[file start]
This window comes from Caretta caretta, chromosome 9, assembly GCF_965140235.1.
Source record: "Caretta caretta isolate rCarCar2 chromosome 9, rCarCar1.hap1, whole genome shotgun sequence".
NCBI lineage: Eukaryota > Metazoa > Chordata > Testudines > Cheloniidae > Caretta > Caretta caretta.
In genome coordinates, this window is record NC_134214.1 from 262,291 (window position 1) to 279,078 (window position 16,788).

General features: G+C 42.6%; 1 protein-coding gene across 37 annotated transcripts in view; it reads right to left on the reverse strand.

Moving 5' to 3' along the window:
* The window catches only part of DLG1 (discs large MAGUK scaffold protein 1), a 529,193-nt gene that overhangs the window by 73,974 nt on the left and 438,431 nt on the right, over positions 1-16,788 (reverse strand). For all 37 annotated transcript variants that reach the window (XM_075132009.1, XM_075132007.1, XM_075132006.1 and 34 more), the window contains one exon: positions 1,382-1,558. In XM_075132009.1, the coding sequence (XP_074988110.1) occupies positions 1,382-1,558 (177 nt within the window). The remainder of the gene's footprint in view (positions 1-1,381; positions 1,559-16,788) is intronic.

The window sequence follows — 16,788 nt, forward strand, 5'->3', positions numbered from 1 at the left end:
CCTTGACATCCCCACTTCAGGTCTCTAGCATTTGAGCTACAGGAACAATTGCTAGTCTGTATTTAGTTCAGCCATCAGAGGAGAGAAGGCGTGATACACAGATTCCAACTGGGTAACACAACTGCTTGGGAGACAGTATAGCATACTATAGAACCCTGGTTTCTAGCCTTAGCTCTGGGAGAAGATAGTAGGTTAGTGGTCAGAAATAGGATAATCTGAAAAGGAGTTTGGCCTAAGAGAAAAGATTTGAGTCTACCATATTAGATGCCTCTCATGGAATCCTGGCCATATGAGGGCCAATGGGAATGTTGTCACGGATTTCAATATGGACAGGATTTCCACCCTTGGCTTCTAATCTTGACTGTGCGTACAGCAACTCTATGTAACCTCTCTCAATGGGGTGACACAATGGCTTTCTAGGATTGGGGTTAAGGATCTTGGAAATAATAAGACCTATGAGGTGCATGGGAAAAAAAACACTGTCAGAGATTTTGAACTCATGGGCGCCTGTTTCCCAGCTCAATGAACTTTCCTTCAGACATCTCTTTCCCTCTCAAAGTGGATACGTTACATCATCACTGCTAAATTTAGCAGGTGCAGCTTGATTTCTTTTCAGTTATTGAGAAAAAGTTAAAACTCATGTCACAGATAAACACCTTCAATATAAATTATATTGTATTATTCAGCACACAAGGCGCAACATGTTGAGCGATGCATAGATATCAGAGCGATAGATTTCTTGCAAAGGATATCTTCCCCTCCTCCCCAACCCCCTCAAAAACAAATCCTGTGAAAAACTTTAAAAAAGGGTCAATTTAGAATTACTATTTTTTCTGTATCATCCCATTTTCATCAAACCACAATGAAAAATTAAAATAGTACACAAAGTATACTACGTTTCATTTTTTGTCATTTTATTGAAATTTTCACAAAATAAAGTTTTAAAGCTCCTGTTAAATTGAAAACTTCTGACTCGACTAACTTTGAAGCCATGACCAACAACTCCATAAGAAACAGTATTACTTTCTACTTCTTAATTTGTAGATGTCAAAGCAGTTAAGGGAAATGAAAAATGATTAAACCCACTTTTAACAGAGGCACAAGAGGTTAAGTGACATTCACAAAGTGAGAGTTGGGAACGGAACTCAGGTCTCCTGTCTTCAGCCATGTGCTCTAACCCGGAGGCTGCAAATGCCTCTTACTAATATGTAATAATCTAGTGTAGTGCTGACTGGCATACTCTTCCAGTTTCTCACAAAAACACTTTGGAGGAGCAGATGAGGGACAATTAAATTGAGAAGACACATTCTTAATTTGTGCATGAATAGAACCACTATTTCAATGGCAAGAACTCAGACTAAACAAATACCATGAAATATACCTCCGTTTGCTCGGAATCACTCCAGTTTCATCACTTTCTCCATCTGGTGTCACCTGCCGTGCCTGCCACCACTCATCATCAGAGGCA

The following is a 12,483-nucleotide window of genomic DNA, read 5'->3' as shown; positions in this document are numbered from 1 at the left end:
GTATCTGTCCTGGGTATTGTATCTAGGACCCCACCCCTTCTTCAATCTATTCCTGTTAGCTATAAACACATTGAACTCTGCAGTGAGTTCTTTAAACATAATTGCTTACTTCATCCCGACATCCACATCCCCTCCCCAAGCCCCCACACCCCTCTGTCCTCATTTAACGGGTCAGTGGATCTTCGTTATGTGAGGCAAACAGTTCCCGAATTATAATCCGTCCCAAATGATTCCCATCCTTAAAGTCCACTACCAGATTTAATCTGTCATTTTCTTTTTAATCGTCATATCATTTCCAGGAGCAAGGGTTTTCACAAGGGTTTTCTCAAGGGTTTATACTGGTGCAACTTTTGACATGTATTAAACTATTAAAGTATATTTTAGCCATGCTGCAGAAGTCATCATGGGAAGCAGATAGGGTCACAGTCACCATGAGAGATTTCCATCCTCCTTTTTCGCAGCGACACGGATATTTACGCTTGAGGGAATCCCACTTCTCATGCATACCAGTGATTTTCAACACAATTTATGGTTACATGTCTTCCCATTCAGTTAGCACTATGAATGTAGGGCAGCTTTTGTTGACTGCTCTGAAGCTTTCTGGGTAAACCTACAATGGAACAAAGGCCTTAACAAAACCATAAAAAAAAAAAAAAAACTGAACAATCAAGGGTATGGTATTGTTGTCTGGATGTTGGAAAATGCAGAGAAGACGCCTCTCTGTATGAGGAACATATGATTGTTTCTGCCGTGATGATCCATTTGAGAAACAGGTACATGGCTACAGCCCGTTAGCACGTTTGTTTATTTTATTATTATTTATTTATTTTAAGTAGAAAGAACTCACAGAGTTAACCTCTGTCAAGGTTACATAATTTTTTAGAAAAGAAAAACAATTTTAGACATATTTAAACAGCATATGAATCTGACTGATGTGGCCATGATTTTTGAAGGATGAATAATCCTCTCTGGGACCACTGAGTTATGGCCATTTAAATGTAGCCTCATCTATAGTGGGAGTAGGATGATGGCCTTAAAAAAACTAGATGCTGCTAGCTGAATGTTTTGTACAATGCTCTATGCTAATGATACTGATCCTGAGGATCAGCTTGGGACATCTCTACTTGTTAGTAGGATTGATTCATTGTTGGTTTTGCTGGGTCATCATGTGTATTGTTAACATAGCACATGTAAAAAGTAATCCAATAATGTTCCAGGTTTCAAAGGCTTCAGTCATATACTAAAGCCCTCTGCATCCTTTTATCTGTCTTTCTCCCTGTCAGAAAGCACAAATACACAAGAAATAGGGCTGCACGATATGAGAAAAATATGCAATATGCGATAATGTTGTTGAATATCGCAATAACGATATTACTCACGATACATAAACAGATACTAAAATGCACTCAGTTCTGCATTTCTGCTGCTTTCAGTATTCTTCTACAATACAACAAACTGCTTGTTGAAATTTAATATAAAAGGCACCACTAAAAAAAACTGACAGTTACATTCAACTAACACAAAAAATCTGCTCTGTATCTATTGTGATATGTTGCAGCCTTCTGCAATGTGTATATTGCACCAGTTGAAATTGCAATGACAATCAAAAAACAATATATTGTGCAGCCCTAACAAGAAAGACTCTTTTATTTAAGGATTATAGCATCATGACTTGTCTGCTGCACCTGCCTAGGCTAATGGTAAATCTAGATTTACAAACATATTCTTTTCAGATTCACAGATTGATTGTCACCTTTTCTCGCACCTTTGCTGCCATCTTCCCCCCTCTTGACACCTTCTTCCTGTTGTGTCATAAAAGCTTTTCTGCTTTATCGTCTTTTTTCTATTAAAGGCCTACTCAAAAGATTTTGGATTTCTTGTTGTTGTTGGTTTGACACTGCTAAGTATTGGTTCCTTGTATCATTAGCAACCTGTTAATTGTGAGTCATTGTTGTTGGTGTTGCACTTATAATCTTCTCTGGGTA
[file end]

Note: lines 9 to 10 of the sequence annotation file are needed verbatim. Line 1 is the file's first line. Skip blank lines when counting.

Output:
CCTTGACATCCCCACTTCAGGTCTCTAGCATTTGAGCTACAGGAACAATTGCTAGTCTGTATTTAGTTCAGCCATCAGAGGAGAGAAGGCGTGATACACAGATTCCAACTGGGTAACACAACTGCTTGGGAGACAGTATAGCATACTATAGAACCCTGGTTTCTAGCCTTAGCTCTGGGAGAAGATAGTAGGTTAGTGGTCAGAAATAGGATAATCTGAAAAGGAGTTTGGCCTAAGAGAAAAGATTTGAGTCTACCATATTAGATGCCTCTCATGGAATCCTGGCCATATGAGGGCCAATGGGAATGTTGTCACGGATTTCAATATGGACAGGATTTCCACCCTTGGCTTCTAATCTTGACTGTGCGTACAGCAACTCTATGTAACCTCTCTCAATGGGGTGACACAATGGCTTTCTAGGATTGGGGTTAAGGATCTTGGAAATAATAAGACCTATGAGGTGCATGGGAAAAAAAACACTGTCAGAGATTTTGAACTCATGGGCGCCTGTTTCCCAGCTCAATGAACTTTCCTTCAGACATCTCTTTCCCTCTCAAAGTGGATACGTTACATCATCACTGCTAAATTTAGCAGGTGCAGCTTGATTTCTTTTCAGTTATTGAGAAAAAGTTAAAACTCATGTCACAGATAAACACCTTCAATATAAATTATATTGTATTATTCAGCACACAAGGCGCAACATGTTGAGCGATGCATAGATATCAGAGCGATAGATTTCTTGCAAAGGATATCTTCCCCTCCTCCCCAACCCCCTCAAAAACAAATCCTGTGAAAAACTTTAAAAAAGGGTCAATTTAGAATTACTATTTTTTCTGTATCATCCCATTTTCATCAAACCACAATGAAAAATTAAAATAGTACACAAAGTATACTACGTTTCATTTTTTGTCATTTTATTGAAATTTTCACAAAATAAAGTTTTAAAGCTCCTGTTAAATTGAAAACTTCTGACTCGACTAACTTTGAAGCCATGACCAACAACTCCATAAGAAACAGTATTACTTTCTACTTCTTAATTTGTAGATGTCAAAGCAGTTAAGGGAAATGAAAAATGATTAAACCCACTTTTAACAGAGGCACAAGAGGTTAAGTGACATTCACAAAGTGAGAGTTGGGAACGGAACTCAGGTCTCCTGTCTTCAGCCATGTGCTCTAACCCGGAGGCTGCAAATGCCTCTTACTAATATGTAATAATCTAGTGTAGTGCTGACTGGCATACTCTTCCAGTTTCTCACAAAAACACTTTGGAGGAGCAGATGAGGGACAATTAAATTGAGAAGACACATTCTTAATTTGTGCATGAATAGAACCACTATTTCAATGGCAAGAACTCAGACTAAACAAATACCATGAAATATACCTCCGTTTGCTCGGAATCACTCCAGTTTCATCACTTTCTCCATCTGGTGTCACCTGCCGTGCCTGCCACCACTCATCATCAGAGGCA

The following is a 12,483-nucleotide window of genomic DNA, read 5'->3' as shown; positions in this document are numbered from 1 at the left end: